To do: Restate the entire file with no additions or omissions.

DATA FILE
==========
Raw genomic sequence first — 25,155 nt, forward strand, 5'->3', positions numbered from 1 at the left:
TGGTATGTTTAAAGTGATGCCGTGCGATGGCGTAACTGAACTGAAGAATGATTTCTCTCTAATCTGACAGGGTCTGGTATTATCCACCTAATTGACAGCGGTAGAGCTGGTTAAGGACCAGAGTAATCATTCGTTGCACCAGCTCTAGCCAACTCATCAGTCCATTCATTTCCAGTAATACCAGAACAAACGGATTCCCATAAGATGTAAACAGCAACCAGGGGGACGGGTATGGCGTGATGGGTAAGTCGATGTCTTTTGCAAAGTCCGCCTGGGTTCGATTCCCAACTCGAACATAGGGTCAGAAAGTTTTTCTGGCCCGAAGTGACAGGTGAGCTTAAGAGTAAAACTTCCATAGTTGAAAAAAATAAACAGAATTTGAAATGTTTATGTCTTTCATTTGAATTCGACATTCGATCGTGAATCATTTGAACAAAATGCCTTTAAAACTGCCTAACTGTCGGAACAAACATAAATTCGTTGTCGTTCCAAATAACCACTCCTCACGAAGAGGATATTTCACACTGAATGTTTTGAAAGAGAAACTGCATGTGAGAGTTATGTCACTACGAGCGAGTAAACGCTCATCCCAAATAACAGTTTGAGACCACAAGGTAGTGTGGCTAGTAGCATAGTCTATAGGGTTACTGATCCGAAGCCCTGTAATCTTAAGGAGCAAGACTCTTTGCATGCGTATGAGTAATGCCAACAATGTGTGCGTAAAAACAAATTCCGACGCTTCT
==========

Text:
Raw genomic sequence first — 25,155 nt, forward strand, 5'->3', positions numbered from 1 at the left:
TGGTATGTTTAAAGTGATGCCGTGCGATGGCGTAACTGAACTGAAGAATGATTTCTCTCTAATCTGACAGGGTCTGGTATTATCCACCTAATTGACAGCGGTAGAGCTGGTTAAGGACCAGAGTAATCATTCGTTGCACCAGCTCTAGCCAACTCATCAGTCCATTCATTTCCAGTAATACCAGAACAAACGGATTCCCATAAGATGTAAACAGCAACCAGGGGGACGGGTATGGCGTGATGGGTAAGTCGATGTCTTTTGCAAAGTCCGCCTGGGTTCGATTCCCAACTCGAACATAGGGTCAGAAAGTTTTTCTGGCCCGAAGTGACAGGTGAGCTTAAGAGTAAAACTTCCATAGTTGAAAAAAATAAACAGAATTTGAAATGTTTATGTCTTTCATTTGAATTCGACATTCGATCGTGAATCATTTGAACAAAATGCCTTTAAAACTGCCTAACTGTCGGAACAAACATAAATTCGTTGTCGTTCCAAATAACCACTCCTCACGAAGAGGATATTTCACACTGAATGTTTTGAAAGAGAAACTGCATGTGAGAGTTATGTCACTACGAGCGAGTAAACGCTCATCCCAAATAACAGTTTGAGACCACAAGGTAGTGTGGCTAGTAGCATAGTCTATAGGGTTACTGATCCGAAGCCCTGTAATCTTAAGGAGCAAGACTCTTTGCATGCGTATGAGTAATGCCAACAATGTGTGCGTAAAAACAAATTCCGACGCTTCT